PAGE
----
Section 1. Institutional Characteristics
In fall 2006, over 6.2 million students (35 percent of all postsecondary students) were enrolled in community colleges across the country (see table SA-4).6 This figure represented a slight decline from their peak enrollment of almost 6.3 million students in fall 2002, but a 741 percent increase from fall 1963, when community colleges enrolled 739,811 students (see figure 4). In comparison, over this period, the enrollment for public 4-year colleges and universities increased by 197 percent, while the enrollment for private 4-year colleges and universities increased by 170 percent. As a result of the greater growth in enrollment for community colleges over this period, the difference in total enrollment between community colleges and public 4-year colleges and universities shrunk. In fall 1968, public 4-year colleges and universities enrolled over 2.1 million more students than community colleges. By fall 2002, this difference had decreased to 211,233 students; however, by fall 2006, the difference had increased to 729,893 students.
Examining growth more recently, between fall 2000 and fall 2006, enrollments at community colleges increased by 9 percent, which was less than the increases at public 4-year institutions (by 15 percent) and at private 4-year institutions (by 30 percent) (see table SA-4). Between the most recent years for which fall enrollment data are available, 2005 and 2006, the enrollment at community colleges increased by 1 percent, while enrollments increased by 2 percent at public 4-year institutions and by 3 percent at private 4-year institutions.
Since the early 1970s, more than half of community college enrollments have been part-time students, a percentage generally at least twice that at public and private 4-year colleges and universities (U.S. Department of Education 2008b, table 187). In fall 2006, about 62 percent of community college students were enrolled part time compared with 27 percent of students at public 4-year colleges and universities and 25 percent of students at private 4-year colleges and universities.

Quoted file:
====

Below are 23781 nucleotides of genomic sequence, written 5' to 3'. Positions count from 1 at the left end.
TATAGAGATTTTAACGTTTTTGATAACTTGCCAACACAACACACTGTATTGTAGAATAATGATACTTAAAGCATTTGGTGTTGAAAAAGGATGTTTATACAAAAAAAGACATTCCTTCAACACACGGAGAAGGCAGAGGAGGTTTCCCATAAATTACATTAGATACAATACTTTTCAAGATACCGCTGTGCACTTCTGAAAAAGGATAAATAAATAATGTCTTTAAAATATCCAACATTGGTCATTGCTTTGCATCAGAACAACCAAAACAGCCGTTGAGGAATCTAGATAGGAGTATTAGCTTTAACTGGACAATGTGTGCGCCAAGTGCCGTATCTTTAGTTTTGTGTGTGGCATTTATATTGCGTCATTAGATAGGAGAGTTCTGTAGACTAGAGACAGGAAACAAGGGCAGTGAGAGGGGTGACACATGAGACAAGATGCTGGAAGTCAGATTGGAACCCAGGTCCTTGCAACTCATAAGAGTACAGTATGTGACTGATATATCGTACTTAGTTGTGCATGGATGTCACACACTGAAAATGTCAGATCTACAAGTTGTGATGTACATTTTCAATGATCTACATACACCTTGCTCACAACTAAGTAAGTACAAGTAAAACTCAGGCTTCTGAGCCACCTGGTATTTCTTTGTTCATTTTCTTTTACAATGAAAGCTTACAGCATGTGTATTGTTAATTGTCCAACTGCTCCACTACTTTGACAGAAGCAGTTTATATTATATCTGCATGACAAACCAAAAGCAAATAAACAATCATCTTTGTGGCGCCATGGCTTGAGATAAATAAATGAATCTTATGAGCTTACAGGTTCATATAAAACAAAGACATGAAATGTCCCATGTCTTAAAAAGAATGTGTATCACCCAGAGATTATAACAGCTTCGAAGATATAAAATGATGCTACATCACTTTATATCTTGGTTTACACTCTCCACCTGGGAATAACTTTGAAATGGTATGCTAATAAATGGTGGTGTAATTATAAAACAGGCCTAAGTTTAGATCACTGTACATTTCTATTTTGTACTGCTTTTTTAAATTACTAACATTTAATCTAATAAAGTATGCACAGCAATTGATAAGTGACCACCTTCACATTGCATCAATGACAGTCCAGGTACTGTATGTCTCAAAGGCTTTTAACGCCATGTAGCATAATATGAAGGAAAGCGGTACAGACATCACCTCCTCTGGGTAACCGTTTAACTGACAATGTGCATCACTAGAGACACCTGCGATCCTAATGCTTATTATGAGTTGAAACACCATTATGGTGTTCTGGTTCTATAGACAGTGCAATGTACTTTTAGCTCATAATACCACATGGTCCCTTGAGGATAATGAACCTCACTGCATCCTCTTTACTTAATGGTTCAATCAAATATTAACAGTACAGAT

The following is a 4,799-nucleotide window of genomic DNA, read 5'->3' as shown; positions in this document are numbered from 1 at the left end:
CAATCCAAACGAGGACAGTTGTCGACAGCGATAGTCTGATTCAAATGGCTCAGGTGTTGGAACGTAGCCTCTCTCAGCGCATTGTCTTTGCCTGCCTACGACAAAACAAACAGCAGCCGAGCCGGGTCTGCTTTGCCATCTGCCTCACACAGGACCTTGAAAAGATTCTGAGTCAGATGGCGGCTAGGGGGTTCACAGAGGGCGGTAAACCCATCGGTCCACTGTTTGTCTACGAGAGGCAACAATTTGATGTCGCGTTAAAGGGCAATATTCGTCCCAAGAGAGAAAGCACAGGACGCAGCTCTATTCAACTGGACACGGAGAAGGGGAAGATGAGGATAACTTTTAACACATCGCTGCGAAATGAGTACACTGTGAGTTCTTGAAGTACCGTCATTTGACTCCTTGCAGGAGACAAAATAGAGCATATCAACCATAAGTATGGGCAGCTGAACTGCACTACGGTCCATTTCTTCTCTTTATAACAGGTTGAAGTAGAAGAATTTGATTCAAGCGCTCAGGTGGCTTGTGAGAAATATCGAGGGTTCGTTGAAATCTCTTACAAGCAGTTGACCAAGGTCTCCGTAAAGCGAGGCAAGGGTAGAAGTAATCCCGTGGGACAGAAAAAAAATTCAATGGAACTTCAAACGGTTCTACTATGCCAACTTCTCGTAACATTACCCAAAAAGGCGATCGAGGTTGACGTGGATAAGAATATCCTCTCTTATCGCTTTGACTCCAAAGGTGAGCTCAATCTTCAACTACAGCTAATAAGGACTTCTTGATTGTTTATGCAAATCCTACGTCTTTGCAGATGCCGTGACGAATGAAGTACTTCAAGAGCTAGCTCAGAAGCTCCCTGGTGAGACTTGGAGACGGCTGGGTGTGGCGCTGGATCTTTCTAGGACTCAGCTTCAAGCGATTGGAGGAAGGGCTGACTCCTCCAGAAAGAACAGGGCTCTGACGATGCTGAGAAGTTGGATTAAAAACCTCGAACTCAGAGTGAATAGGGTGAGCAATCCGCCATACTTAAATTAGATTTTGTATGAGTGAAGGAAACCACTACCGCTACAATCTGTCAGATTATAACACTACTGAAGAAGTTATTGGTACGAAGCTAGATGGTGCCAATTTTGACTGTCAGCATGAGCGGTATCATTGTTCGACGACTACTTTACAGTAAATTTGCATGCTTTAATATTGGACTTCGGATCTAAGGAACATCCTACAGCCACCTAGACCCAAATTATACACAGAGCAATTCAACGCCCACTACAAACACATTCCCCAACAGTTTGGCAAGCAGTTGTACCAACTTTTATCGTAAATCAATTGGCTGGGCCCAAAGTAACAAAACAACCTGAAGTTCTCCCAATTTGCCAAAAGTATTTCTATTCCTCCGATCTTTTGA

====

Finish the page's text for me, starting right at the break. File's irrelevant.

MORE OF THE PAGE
Community colleges frequently enroll relatively large percentages of minority students compared with public and private not-for-profit 4-year institutions. In fall 2005, 19 percent of community colleges had minority enrollments that were 50 percent or more of their total enrollment compared with 15 percent of public 4-year institutions and 10 percent of private not-for-profit 4-year institutions. However, a higher percentage of private for-profit 2-year and 4-year institutions had minority enrollments that were 50 percent or more of their total enrollment (38 and 34 percent, respectively) than community colleges (U.S. Department of Education 2008b, table 220). Community colleges with enrollments of 25 percent or more of Hispanic students may be eligible to participate in programs for Hispanic Serving Institutions. In addition, 11 community colleges are Historically Black Colleges and Universities and 17 community colleges are tribally controlled (U.S. Department of Education 2008b, tables 231 and 229).
6 Enrollment data for all years do not include students who were only enrolled in noncredit courses. All enrollment data discussed are based on reports of fall enrollment, not enrollment counts over the course of the academic year. (back to text)
Figures and Tables
Figure 4: Total fall enrollment in degree–granting institutions, by control and type of institution: 1963 through 2006
Table SA-4: Total fall enrollment in degree–granting institutions, by control and type of institution: 1963 through 2006